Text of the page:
PARKERSBURG - Parkersburg police arrested eight people for driving under the influence this past weekend, raising safety concerns about travel leading up to and including the holiday stretch.
"In 2011, there were a total of 114 DUI arrests made," said Parkersburg police Sgt. Greg Collins.
Of the 114 arrests last year in the city, 24 were in December, nearly twice the amount of any other month, police said. April and June were the closest with 13 DUI arrests each.
As of Nov. 1, 2012, there have been 163 DUI arrests in Parkersburg. The increase in arrests prompted the city police department to ask the public to be more responsible, while providing a warning of the substantial DUI enforcement efforts for the days ahead.
During December, police said, there will be three additional officers on the roadways nearly each day. These officers will be looking for drivers under the influence, they said.
Overtime expenses incurred by the officers during this time will be reimbursed by the Governor's Highway Safety Program, officials said.
"It's our goal through enforcement to minimize property damage and prevent serious injuries or loss of life on (city) streets," said Collins. "Driving under the influence of alcohol or any other substance can't be tolerated."
According to national statistics, in 2008 just under 400 people were killed in West Virginia because of intoxicated driving. In 2007, more than 6,000 people in the state were arrested for driving under the influence.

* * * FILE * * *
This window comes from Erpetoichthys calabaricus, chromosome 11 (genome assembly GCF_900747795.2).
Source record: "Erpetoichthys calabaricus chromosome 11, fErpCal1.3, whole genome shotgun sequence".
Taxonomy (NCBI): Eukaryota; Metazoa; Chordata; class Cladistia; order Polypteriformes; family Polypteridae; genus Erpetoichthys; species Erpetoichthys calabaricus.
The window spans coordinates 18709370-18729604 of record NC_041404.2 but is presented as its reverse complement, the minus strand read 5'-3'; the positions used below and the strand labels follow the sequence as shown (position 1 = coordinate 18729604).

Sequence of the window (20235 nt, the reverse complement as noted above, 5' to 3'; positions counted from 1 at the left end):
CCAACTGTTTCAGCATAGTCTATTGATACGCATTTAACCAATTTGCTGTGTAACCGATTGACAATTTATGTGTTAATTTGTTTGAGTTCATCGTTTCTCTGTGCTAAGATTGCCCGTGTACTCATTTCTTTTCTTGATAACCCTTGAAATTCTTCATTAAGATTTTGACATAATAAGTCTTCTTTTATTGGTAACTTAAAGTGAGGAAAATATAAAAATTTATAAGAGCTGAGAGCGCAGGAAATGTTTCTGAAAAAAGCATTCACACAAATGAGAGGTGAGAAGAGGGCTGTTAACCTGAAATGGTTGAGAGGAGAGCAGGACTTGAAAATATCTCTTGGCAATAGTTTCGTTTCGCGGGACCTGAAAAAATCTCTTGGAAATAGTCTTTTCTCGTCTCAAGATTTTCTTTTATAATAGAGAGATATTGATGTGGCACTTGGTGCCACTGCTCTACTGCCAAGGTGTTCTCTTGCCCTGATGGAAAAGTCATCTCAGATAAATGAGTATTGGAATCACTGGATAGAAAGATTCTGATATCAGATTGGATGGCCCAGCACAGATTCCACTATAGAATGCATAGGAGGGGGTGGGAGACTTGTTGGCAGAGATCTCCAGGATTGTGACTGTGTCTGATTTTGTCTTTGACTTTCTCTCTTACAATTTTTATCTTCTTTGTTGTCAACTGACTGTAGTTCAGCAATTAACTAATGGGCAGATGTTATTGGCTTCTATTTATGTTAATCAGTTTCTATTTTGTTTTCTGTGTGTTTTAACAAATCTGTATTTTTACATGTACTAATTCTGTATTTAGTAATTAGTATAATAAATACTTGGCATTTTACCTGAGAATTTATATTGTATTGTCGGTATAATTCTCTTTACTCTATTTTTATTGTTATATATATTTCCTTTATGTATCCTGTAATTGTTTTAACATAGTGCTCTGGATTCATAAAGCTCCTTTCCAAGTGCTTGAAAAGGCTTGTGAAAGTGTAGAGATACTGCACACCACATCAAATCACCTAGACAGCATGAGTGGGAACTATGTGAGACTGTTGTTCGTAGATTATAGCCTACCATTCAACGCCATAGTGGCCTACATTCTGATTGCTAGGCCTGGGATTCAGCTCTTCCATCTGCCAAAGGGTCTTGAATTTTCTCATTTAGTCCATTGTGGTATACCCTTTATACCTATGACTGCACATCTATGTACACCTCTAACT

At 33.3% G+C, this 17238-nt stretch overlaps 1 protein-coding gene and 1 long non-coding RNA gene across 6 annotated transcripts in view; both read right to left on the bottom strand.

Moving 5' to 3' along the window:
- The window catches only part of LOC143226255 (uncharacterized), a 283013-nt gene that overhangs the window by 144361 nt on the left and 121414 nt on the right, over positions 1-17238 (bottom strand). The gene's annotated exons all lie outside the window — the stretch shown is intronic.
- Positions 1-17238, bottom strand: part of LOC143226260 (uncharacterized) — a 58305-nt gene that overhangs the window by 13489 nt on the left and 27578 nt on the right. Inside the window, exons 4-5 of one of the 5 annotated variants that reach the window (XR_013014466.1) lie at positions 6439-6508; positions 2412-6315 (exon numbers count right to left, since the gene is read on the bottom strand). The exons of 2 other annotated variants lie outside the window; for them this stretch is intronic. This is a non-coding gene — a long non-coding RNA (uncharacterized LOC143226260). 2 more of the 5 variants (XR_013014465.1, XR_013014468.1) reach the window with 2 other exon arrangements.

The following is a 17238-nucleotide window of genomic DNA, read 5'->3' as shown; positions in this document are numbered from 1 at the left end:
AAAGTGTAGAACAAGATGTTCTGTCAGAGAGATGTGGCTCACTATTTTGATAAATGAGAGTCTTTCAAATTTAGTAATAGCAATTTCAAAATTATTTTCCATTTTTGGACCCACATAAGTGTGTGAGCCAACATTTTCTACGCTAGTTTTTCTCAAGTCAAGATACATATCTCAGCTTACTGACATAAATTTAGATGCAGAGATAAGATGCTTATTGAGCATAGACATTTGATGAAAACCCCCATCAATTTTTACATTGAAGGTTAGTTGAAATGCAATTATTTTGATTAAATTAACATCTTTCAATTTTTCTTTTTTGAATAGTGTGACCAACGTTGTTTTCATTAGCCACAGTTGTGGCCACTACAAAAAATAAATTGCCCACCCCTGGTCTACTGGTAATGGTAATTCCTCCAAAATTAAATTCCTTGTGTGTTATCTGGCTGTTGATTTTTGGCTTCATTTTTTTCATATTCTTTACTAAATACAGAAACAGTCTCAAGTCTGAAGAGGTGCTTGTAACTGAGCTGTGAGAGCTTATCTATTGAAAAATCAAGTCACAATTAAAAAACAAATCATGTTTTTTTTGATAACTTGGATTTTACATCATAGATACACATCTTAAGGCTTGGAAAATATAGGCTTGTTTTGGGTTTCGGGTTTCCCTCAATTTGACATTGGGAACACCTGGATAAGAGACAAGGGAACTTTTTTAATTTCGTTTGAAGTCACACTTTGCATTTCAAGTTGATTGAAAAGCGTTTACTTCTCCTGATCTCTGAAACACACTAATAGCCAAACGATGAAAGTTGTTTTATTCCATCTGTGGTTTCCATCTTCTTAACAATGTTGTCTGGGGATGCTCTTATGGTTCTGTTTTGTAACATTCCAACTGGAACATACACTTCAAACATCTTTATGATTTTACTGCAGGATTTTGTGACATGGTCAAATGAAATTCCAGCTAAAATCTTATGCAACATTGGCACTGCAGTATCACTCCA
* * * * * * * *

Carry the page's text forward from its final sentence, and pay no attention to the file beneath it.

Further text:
In 2010, the National Highway Traffic Safety Administration found there were 10,228 fatalities nationwide in crashes involving a driver with a BAC of .08 or higher.
The number of fatalities in DUI crashes for the state was 315 in 2010, according to NHTSA research.
Collins said the "holiday stretch" from Halloween to New Year's Eve probably leads to increased DUI arrests during those months. In part, he said, because of what is considered acceptable drinking at holiday events and parties.
"(Police) try to monitor our DUI arrest locations so that we may strategically set up our sobriety checkpoints in those areas," he said. "Officers who are good at DUI detection always know what streets to watch."
City police DUI patrols and checkpoints have been funded by the Governor's Highway Safety Program. In a meeting with Toni Tiano of the GHSP last summer police Chief Joe Martin pledged a revived commitment to taking drivers under the influence off the road, Collins said.
The increased amount of officers for December will be reimbursed by the GHSP, officials said.
Police said a lot of factors go into the number of DUI arrests each year. Officers hope their enforcement efforts and the public service messages have had an impact on driving down arrest numbers, officials said.
"It's great that our officers made a significant number of DUI arrests this past weekend," Collins said. "Any one of those arrests could have saved a life or lives."